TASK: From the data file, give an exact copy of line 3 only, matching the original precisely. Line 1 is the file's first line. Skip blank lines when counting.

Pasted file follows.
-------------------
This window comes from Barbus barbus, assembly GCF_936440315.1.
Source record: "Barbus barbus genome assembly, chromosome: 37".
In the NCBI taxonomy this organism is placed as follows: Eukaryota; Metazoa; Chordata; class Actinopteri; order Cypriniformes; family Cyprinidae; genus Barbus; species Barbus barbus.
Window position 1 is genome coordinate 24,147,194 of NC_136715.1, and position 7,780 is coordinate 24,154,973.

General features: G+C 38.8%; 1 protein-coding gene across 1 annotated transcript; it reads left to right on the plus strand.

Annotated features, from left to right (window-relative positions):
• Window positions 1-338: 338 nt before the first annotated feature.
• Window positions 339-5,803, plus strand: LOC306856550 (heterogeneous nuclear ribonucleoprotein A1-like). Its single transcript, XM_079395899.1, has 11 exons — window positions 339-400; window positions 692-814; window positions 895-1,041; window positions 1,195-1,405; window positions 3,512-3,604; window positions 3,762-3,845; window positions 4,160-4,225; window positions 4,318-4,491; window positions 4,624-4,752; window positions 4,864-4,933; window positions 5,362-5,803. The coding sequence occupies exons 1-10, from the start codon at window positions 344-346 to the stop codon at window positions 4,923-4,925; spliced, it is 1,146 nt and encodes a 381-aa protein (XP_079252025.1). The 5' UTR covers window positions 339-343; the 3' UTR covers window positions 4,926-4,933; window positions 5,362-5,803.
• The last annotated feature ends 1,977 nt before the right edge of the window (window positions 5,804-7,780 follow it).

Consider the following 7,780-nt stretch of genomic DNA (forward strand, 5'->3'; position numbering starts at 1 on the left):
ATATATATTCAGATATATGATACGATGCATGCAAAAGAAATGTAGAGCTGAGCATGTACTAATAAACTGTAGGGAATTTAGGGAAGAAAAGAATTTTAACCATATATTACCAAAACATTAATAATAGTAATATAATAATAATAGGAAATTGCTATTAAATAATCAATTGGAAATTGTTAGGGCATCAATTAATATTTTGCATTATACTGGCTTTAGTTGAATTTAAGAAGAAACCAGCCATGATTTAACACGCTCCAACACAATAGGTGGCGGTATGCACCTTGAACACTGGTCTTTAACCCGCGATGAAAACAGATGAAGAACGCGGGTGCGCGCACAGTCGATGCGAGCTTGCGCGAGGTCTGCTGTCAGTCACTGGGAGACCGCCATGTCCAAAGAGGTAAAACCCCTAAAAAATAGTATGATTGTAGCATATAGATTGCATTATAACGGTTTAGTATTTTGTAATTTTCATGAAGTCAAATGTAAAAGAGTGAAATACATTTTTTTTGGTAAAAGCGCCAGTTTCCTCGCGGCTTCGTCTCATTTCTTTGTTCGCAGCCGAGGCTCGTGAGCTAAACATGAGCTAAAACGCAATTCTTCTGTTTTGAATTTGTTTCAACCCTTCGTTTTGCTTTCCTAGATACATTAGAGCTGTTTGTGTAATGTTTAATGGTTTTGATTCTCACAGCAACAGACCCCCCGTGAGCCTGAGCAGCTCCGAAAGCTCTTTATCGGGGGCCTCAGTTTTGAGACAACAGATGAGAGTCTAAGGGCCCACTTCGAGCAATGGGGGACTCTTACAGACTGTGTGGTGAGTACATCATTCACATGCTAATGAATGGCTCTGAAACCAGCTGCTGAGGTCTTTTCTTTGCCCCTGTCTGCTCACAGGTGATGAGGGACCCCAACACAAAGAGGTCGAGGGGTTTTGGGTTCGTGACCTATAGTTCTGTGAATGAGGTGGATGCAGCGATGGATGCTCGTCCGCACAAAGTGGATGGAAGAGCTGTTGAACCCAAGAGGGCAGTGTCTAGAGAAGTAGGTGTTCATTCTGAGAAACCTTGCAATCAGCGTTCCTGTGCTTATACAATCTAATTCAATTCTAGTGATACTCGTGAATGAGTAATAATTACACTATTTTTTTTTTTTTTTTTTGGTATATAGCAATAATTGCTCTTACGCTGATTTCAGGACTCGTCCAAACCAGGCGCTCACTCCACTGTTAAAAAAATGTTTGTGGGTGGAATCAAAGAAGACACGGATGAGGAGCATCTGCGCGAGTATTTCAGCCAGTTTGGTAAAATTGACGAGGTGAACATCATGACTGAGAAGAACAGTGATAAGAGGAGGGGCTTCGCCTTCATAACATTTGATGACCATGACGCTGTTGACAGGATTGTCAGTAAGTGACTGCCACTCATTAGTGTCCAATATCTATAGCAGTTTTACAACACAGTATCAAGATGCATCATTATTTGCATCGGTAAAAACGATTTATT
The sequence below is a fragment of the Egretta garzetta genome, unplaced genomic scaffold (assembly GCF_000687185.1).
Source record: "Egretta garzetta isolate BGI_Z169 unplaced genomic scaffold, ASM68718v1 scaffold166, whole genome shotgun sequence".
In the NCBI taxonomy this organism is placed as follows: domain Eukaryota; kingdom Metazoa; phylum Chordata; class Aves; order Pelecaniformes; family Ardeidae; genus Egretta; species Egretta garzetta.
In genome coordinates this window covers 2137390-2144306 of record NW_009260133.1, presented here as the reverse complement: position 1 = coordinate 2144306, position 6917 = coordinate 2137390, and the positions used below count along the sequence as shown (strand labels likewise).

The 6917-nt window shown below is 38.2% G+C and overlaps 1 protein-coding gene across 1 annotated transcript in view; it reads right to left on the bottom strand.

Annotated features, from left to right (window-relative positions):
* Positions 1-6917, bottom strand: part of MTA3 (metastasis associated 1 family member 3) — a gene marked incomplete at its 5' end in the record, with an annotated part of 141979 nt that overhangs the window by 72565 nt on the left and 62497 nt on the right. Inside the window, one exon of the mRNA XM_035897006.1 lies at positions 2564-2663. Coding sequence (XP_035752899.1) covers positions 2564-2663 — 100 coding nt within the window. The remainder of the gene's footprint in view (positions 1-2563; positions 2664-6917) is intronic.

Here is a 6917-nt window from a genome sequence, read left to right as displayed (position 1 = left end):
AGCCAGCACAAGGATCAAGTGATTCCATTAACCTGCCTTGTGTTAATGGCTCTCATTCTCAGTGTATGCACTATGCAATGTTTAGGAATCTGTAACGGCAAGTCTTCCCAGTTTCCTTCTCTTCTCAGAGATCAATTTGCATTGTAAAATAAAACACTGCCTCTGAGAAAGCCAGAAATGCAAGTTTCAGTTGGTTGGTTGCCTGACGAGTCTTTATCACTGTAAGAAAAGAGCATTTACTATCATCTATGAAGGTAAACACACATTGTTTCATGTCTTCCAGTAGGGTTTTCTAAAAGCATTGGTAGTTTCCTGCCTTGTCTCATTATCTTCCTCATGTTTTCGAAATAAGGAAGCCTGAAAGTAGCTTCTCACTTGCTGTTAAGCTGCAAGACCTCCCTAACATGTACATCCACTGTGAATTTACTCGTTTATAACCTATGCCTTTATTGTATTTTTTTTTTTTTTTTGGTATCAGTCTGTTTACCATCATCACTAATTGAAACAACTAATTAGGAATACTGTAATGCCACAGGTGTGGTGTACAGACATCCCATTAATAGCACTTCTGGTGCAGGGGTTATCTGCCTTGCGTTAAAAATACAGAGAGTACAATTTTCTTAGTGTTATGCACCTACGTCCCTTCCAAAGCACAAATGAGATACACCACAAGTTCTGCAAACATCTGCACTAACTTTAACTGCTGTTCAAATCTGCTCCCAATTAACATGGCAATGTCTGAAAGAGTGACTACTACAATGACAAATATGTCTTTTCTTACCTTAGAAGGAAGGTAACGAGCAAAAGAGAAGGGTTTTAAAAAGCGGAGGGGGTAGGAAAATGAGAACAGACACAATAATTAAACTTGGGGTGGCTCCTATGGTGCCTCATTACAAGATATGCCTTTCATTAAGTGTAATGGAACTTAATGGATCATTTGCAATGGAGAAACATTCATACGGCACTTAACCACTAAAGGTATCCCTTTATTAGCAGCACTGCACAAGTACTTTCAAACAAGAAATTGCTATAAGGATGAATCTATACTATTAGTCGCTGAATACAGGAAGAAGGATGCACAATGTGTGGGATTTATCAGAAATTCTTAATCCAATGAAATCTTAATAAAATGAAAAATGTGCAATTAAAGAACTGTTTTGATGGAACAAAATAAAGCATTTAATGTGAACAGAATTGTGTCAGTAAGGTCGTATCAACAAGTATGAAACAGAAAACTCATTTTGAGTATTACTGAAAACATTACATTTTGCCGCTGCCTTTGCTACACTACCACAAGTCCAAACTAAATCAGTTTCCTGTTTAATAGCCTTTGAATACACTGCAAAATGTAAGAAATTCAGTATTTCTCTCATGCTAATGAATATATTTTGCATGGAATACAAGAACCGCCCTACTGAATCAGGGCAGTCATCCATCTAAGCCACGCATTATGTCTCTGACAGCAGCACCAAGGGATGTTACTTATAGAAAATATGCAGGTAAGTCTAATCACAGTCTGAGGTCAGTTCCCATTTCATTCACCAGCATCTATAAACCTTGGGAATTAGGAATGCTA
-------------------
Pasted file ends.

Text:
In the NCBI taxonomy this organism is placed as follows: Eukaryota; Metazoa; Chordata; class Actinopteri; order Cypriniformes; family Cyprinidae; genus Barbus; species Barbus barbus.